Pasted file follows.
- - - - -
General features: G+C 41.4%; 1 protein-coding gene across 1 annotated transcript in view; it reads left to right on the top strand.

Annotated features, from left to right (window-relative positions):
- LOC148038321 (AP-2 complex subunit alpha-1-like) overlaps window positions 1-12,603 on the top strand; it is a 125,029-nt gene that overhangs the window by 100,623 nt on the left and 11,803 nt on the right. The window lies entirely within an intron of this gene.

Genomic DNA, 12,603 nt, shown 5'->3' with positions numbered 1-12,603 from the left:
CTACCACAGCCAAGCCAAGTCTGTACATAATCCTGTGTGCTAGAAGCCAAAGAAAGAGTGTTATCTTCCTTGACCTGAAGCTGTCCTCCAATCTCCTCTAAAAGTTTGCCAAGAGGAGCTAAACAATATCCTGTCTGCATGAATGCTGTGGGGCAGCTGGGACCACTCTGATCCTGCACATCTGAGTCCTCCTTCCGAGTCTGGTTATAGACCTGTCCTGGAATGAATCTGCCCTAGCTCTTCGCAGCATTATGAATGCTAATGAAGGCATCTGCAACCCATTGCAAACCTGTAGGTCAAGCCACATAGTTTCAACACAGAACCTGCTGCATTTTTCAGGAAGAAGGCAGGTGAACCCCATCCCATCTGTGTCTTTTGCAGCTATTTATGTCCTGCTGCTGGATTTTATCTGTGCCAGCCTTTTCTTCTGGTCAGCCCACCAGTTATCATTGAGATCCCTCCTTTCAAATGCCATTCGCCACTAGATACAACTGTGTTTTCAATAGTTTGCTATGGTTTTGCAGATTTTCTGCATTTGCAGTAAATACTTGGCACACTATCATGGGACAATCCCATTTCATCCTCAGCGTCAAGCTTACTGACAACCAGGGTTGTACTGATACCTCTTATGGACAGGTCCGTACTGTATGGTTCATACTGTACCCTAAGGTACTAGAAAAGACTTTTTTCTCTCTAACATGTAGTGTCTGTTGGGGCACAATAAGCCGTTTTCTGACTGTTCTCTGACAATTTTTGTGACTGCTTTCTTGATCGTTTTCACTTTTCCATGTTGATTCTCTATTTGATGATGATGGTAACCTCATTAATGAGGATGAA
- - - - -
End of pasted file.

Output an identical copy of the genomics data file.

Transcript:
General features: G+C 41.4%; 1 protein-coding gene across 1 annotated transcript in view; it reads left to right on the top strand.

Annotated features, from left to right (window-relative positions):
- LOC148038321 (AP-2 complex subunit alpha-1-like) overlaps window positions 1-12,603 on the top strand; it is a 125,029-nt gene that overhangs the window by 100,623 nt on the left and 11,803 nt on the right. The window lies entirely within an intron of this gene.

Genomic DNA, 12,603 nt, shown 5'->3' with positions numbered 1-12,603 from the left:
CTACCACAGCCAAGCCAAGTCTGTACATAATCCTGTGTGCTAGAAGCCAAAGAAAGAGTGTTATCTTCCTTGACCTGAAGCTGTCCTCCAATCTCCTCTAAAAGTTTGCCAAGAGGAGCTAAACAATATCCTGTCTGCATGAATGCTGTGGGGCAGCTGGGACCACTCTGATCCTGCACATCTGAGTCCTCCTTCCGAGTCTGGTTATAGACCTGTCCTGGAATGAATCTGCCCTAGCTCTTCGCAGCATTATGAATGCTAATGAAGGCATCTGCAACCCATTGCAAACCTGTAGGTCAAGCCACATAGTTTCAACACAGAACCTGCTGCATTTTTCAGGAAGAAGGCAGGTGAACCCCATCCCATCTGTGTCTTTTGCAGCTATTTATGTCCTGCTGCTGGATTTTATCTGTGCCAGCCTTTTCTTCTGGTCAGCCCACCAGTTATCATTGAGATCCCTCCTTTCAAATGCCATTCGCCACTAGATACAACTGTGTTTTCAATAGTTTGCTATGGTTTTGCAGATTTTCTGCATTTGCAGTAAATACTTGGCACACTATCATGGGACAATCCCATTTCATCCTCAGCGTCAAGCTTACTGACAACCAGGGTTGTACTGATACCTCTTATGGACAGGTCCGTACTGTATGGTTCATACTGTACCCTAAGGTACTAGAAAAGACTTTTTTCTCTCTAACATGTAGTGTCTGTTGGGGCACAATAAGCCGTTTTCTGACTGTTCTCTGACAATTTTTGTGACTGCTTTCTTGATCGTTTTCACTTTTCCATGTTGATTCTCTATTTGATGATGATGGTAACCTCATTAATGAGGATGAA